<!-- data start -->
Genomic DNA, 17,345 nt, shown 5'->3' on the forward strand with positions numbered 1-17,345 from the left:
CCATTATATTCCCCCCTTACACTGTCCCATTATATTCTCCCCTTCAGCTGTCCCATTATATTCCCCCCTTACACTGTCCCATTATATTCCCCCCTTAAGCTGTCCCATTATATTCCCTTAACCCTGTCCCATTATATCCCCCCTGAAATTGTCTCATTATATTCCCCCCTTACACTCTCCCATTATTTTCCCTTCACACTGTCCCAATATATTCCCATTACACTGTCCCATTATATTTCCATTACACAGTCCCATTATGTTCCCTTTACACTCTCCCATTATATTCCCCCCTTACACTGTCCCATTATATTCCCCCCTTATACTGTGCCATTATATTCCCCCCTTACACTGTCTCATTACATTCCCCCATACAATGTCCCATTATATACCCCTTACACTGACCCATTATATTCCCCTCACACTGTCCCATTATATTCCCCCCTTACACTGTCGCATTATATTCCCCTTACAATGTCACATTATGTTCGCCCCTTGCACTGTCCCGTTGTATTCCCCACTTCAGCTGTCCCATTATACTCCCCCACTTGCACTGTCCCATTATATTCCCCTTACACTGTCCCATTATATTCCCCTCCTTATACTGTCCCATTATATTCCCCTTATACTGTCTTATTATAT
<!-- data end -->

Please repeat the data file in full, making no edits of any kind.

Genomic DNA, 17,345 nt, shown 5'->3' on the forward strand with positions numbered 1-17,345 from the left:
CCATTATATTCCCCCCTTACACTGTCCCATTATATTCTCCCCTTCAGCTGTCCCATTATATTCCCCCCTTACACTGTCCCATTATATTCCCCCCTTAAGCTGTCCCATTATATTCCCTTAACCCTGTCCCATTATATCCCCCCTGAAATTGTCTCATTATATTCCCCCCTTACACTCTCCCATTATTTTCCCTTCACACTGTCCCAATATATTCCCATTACACTGTCCCATTATATTTCCATTACACAGTCCCATTATGTTCCCTTTACACTCTCCCATTATATTCCCCCCTTACACTGTCCCATTATATTCCCCCCTTATACTGTGCCATTATATTCCCCCCTTACACTGTCTCATTACATTCCCCCATACAATGTCCCATTATATACCCCTTACACTGACCCATTATATTCCCCTCACACTGTCCCATTATATTCCCCCCTTACACTGTCGCATTATATTCCCCTTACAATGTCACATTATGTTCGCCCCTTGCACTGTCCCGTTGTATTCCCCACTTCAGCTGTCCCATTATACTCCCCCACTTGCACTGTCCCATTATATTCCCCTTACACTGTCCCATTATATTCCCCTCCTTATACTGTCCCATTATATTCCCCTTATACTGTCTTATTATAT